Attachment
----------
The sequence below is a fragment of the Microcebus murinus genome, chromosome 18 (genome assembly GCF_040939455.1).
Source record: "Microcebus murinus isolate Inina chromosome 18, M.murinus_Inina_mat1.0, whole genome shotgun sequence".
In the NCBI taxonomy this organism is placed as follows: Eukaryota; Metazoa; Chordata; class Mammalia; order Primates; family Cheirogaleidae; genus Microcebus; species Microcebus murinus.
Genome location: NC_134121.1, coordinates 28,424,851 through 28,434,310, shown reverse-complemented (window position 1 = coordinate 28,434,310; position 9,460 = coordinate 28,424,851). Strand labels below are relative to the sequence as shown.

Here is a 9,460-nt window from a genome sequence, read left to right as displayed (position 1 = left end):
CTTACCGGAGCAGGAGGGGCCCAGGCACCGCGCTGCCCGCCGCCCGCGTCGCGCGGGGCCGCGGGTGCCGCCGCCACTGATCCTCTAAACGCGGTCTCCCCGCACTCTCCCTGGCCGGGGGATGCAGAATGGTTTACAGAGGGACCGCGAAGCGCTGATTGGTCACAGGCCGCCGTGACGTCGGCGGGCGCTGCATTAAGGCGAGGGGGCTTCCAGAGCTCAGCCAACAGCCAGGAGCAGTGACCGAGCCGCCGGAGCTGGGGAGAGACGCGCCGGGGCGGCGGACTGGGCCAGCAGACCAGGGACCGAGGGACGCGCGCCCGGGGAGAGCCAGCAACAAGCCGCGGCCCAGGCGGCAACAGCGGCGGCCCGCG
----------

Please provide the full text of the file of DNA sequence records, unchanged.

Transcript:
The sequence below is a fragment of the Microcebus murinus genome, chromosome 18 (genome assembly GCF_040939455.1).
Source record: "Microcebus murinus isolate Inina chromosome 18, M.murinus_Inina_mat1.0, whole genome shotgun sequence".
In the NCBI taxonomy this organism is placed as follows: Eukaryota; Metazoa; Chordata; class Mammalia; order Primates; family Cheirogaleidae; genus Microcebus; species Microcebus murinus.
Genome location: NC_134121.1, coordinates 28,424,851 through 28,434,310, shown reverse-complemented (window position 1 = coordinate 28,434,310; position 9,460 = coordinate 28,424,851). Strand labels below are relative to the sequence as shown.

Here is a 9,460-nt window from a genome sequence, read left to right as displayed (position 1 = left end):
CTTACCGGAGCAGGAGGGGCCCAGGCACCGCGCTGCCCGCCGCCCGCGTCGCGCGGGGCCGCGGGTGCCGCCGCCACTGATCCTCTAAACGCGGTCTCCCCGCACTCTCCCTGGCCGGGGGATGCAGAATGGTTTACAGAGGGACCGCGAAGCGCTGATTGGTCACAGGCCGCCGTGACGTCGGCGGGCGCTGCATTAAGGCGAGGGGGCTTCCAGAGCTCAGCCAACAGCCAGGAGCAGTGACCGAGCCGCCGGAGCTGGGGAGAGACGCGCCGGGGCGGCGGACTGGGCCAGCAGACCAGGGACCGAGGGACGCGCGCCCGGGGAGAGCCAGCAACAAGCCGCGGCCCAGGCGGCAACAGCGGCGGCCCGCG